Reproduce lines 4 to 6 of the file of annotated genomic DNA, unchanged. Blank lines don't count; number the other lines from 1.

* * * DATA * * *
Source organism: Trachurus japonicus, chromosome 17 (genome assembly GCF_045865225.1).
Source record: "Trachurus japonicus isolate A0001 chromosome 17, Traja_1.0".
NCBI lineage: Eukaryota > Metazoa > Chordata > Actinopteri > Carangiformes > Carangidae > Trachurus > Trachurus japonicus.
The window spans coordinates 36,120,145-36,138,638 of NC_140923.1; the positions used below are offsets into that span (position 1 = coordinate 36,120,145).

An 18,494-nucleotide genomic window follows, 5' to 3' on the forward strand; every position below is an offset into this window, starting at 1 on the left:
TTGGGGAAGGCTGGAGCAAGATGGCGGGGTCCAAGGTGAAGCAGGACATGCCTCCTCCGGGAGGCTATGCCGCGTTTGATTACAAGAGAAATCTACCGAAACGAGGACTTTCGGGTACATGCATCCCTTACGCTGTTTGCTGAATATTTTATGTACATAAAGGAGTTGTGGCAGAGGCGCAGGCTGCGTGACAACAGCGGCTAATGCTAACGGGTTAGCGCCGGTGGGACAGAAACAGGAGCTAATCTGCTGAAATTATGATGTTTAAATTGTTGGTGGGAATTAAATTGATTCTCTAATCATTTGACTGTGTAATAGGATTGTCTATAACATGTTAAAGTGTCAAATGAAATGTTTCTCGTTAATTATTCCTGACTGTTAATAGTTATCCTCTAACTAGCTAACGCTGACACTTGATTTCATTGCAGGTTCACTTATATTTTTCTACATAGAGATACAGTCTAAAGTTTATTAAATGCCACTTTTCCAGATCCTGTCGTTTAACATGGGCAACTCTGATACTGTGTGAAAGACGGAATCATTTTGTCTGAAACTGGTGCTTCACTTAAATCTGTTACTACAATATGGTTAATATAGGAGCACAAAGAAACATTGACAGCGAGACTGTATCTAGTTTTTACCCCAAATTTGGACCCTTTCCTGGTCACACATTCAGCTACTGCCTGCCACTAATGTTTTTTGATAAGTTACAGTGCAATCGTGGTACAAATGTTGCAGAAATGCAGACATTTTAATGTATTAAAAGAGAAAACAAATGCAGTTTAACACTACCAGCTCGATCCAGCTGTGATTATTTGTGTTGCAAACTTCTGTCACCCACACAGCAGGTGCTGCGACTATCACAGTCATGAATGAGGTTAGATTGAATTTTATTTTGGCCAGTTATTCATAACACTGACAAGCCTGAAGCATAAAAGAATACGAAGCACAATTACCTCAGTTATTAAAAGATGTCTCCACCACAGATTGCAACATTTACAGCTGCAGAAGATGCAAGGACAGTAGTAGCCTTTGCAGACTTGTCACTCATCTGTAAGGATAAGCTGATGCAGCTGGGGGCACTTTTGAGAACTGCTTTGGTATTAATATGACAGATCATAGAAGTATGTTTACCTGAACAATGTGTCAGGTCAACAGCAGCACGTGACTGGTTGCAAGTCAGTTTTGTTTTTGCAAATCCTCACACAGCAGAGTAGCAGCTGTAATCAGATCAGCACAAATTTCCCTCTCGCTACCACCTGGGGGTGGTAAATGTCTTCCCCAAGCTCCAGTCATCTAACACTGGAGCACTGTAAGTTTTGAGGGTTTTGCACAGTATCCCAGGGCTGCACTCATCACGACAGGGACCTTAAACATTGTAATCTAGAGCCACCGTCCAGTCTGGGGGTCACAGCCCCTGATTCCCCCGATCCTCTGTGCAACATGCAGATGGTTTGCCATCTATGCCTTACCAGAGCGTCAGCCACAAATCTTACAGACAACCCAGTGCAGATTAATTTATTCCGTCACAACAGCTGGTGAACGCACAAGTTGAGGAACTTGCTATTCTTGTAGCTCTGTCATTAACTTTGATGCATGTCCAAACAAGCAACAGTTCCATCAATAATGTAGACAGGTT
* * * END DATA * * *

The window spans coordinates 36,120,145-36,138,638 of NC_140923.1; the positions used below are offsets into that span (position 1 = coordinate 36,120,145).

An 18,494-nucleotide genomic window follows, 5' to 3' on the forward strand; every position below is an offset into this window, starting at 1 on the left:
TTGGGGAAGGCTGGAGCAAGATGGCGGGGTCCAAGGTGAAGCAGGACATGCCTCCTCCGGGAGGCTATGCCGCGTTTGATTACAAGAGAAATCTACCGAAACGAGGACTTTCGGGTACATGCATCCCTTACGCTGTTTGCTGAATATTTTATGTACATAAAGGAGTTGTGGCAGAGGCGCAGGCTGCGTGACAACAGCGGCTAATGCTAACGGGTTAGCGCCGGTGGGACAGAAACAGGAGCTAATCTGCTGAAATTATGATGTTTAAATTGTTGGTGGGAATTAAATTGATTCTCTAATCATTTGACTGTGTAATAGGATTGTCTATAACATGTTAAAGTGTCAAATGAAATGTTTCTCGTTAATTATTCCTGACTGTTAATAGTTATCCTCTAACTAGCTAACGCTGACACTTGATTTCATTGCAGGTTCACTTATATTTTTCTACATAGAGATACAGTCTAAAGTTTATTAAATGCCACTTTTCCAGATCCTGTCGTTTAACATGGGCAACTCTGATACTGTGTGAAAGACGGAATCATTTTGTCTGAAACTGGTGCTTCACTTAAATCTGTTACTACAATATGGTTAATATAGGAGCACAAAGAAACATTGACAGCGAGACTGTATCTAGTTTTTACCCCAAATTTGGACCCTTTCCTGGTCACACATTCAGCTACTGCCTGCCACTAATGTTTTTTGATAAGTTACAGTGCAATCGTGGTACAAATGTTGCAGAAATGCAGACATTTTAATGTATTAAAAGAGAAAACAAATGCAGTTTAACACTACCAGCTCGATCCAGCTGTGATTATTTGTGTTGCAAACTTCTGTCACCCACACAGCAGGTGCTGCGACTATCACAGTCATGAATGAGGTTAGATTGAATTTTATTTTGGCCAGTTATTCATAACACTGACAAGCCTGAAGCATAAAAGAATACGAAGCACAATTACCTCAGTTATTAAAAGATGTCTCCACCACAGATTGCAACATTTACAGCTGCAGAAGATGCAAGGACAGTAGTAGCCTTTGCAGACTTGTCACTCATCTGTAAGGATAAGCTGATGCAGCTGGGGGCACTTTTGAGAACTGCTTTGGTATTAATATGACAGATCATAGAAGTATGTTTACCTGAACAATGTGTCAGGTCAACAGCAGCACGTGACTGGTTGCAAGTCAGTTTTGTTTTTGCAAATCCTCACACAGCAGAGTAGCAGCTGTAATCAGATCAGCACAAATTTCCCTCTCGCTACCACCTGGGGGTGGTAAATGTCTTCCCCAAGCTCCAGTCATCTAACACTGGAGCACTGTAAGTTTTGAGGGTTTTGCACAGTATCCCAGGGCTGCACTCATCACGACAGGGACCTTAAACATTGTAATCTAGAGCCACCGTCCAGTCTGGGGGTCACAGCCCCTGATTCCCCCGATCCTCTGTGCAACATGCAGATGGTTTGCCATCTATGCCTTACCAGAGCGTCAGCCACAAATCTTACAGACAACCCAGTGCAGATTAATTTATTCCGTCACAACAGCTGGTGAACGCACAAGTTGAGGAACTTGCTATTCTTGTAGCTCTGTCATTAACTTTGATGCATGTCCAAACAAGCAACAGTTCCATCAATAATGTAGACAGGTT